Introduction Current ASPECTS scoring used for mechanical thrombectomy patient selection assumes each neuroanatomic region as having an equal contribution to clinical outcomes. However, each ASPECTS-based region is known to have a variable effect on determining clinical outcomes. This study aims to identify which ASPECTS-based neuroanatomic region best predicts clinical outcomes.
Methods A retrospective analysis was performed on consecutive mechanical thrombectomies at an urban, tertiary care academic comprehensive stroke center. Baseline imaging and 24 hour post-thrombectomy imaging were reviewed by two ASPECTS-trained physicians for affected ASPECTS-based regions. Clinical data, thrombectomy performance and modified Rankin scores at 90 days were also collected. Multivariate logistic regression analysis was performed to determine whether certain APSECTS regions could predict clinical outcomes.
Results Between June 2013 through September 2016, 109 patients underwent stroke thrombectomy with a mean age of 63 years. Overall, 42% were female, mean NIHSS was 19 (SD +/-5), and TICI 2b/3 rate was 85%. Mean 24 hour ASPECTS was 5.5 (SD 2.2). Forty percent had mRS ≤2 at 90 days. Among the cohort with mRS ≤2, the most common ASPECTS-hypodensity regions were the insula (68%), M5 (63%), lentiform nuclei (58%), and caudate (55%). Among those with mRS >2, the most common ASPECTS-hypodensity regions were the insula (55%), M5 (54%), M2 (46%), and lentiform nuclei (43%). In logistic regression analysis, the ASPECTS regions most significantly associated with poor outcomes was M4 (OR=5.6, 95% CI 1.3–23.9, p=0.02) and M6 (OR=5.7, 95% CI 1.2–27.5, p=0.03).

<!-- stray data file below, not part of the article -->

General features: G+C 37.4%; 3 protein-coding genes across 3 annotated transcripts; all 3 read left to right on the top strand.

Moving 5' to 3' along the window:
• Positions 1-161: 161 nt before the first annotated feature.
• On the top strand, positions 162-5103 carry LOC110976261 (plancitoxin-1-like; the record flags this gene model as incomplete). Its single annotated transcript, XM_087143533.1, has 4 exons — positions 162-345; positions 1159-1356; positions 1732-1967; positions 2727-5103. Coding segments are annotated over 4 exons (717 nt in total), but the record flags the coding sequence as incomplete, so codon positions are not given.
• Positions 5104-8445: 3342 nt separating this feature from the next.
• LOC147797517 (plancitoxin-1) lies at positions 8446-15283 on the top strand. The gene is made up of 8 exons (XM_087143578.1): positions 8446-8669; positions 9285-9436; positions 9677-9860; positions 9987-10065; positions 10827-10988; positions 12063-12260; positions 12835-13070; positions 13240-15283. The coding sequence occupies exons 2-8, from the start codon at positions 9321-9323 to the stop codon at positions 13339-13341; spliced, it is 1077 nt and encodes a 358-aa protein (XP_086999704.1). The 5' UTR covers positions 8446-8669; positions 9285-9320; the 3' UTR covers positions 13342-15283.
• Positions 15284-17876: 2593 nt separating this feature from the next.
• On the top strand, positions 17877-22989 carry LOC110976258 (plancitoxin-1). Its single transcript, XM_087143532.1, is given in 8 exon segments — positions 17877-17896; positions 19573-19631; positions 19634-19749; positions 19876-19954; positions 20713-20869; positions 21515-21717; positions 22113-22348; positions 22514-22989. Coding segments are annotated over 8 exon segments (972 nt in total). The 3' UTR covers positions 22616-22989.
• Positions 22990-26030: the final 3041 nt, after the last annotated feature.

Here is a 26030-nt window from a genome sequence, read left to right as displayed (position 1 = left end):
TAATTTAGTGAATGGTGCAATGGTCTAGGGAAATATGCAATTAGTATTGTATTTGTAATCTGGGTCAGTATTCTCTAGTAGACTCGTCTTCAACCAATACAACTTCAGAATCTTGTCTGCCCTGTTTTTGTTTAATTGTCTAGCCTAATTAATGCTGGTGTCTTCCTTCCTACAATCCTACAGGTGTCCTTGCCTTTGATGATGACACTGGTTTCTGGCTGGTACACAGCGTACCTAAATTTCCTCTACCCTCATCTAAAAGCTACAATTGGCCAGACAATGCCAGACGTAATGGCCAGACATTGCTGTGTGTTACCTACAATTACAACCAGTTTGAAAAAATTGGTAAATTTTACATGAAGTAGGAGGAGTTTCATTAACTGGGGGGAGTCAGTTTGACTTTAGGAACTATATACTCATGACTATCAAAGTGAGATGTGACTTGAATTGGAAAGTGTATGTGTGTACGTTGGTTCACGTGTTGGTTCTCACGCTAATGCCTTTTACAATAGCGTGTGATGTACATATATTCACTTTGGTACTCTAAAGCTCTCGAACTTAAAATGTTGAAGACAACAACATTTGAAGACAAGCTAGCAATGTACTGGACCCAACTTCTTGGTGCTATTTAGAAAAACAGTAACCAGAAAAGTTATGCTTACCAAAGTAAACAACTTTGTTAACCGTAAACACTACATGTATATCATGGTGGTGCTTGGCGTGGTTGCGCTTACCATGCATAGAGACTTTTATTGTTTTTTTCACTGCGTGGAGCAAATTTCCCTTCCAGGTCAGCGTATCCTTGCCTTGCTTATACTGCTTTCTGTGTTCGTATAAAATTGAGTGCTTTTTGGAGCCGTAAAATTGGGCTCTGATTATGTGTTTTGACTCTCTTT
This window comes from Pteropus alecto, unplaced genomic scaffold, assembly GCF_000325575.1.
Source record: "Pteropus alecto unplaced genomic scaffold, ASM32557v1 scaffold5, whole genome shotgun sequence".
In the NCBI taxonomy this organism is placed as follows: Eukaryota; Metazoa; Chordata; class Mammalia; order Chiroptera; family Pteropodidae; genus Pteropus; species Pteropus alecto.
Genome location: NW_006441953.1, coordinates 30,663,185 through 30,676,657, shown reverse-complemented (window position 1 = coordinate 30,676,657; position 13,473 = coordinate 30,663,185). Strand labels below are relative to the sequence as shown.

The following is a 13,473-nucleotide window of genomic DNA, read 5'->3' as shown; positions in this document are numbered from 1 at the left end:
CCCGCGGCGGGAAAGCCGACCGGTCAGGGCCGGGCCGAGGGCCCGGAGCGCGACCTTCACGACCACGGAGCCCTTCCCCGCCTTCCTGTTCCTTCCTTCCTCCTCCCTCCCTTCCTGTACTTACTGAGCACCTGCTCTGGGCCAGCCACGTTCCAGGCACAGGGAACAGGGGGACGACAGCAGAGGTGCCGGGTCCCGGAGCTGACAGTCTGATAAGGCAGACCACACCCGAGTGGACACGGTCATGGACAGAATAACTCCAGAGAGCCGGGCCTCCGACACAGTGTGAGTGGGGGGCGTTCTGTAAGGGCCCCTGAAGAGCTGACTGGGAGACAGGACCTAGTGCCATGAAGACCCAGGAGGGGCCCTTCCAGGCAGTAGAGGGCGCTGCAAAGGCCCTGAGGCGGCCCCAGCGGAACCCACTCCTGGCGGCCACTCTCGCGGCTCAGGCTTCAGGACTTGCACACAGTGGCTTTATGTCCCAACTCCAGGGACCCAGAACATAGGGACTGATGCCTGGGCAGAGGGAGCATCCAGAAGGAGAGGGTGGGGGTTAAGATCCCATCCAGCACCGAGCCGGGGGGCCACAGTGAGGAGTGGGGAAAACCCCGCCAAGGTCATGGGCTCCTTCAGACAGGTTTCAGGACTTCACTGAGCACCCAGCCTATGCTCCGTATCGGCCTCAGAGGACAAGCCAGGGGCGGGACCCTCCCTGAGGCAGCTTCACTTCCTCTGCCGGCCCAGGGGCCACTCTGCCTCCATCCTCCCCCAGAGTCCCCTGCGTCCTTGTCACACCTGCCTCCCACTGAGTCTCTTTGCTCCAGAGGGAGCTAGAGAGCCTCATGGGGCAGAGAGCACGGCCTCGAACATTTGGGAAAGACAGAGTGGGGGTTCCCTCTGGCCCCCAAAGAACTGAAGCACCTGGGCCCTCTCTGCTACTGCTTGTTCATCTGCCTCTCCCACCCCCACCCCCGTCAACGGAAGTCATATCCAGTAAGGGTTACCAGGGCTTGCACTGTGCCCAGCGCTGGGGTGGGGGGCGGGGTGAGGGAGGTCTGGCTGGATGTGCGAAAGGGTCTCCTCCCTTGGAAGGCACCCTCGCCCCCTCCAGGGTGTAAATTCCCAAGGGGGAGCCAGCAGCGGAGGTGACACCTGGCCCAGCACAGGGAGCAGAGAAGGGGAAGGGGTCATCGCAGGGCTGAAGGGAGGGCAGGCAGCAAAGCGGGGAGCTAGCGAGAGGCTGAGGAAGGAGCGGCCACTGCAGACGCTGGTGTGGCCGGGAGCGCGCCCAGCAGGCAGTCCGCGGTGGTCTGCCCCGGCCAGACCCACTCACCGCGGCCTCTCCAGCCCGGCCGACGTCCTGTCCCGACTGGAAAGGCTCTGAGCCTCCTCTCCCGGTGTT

Conclusions In the entire cohort, the insula, M5, and lentiform nuclei were the most commonly affected ASPECTS-based regions but were not significantly associated with poor clinical outcomes. The M4 and M6 ASPECTS–based regions were most predictive of decreased long-term functional independence. These results may assist the future use of weighted ASPECTS-based region scoring to improve the utility of this tool for stroke thrombectomy patient selection.
Disclosures K. Fukuda: None. K. Keppetipola: None. M. Davison: None. M. Chen: None.
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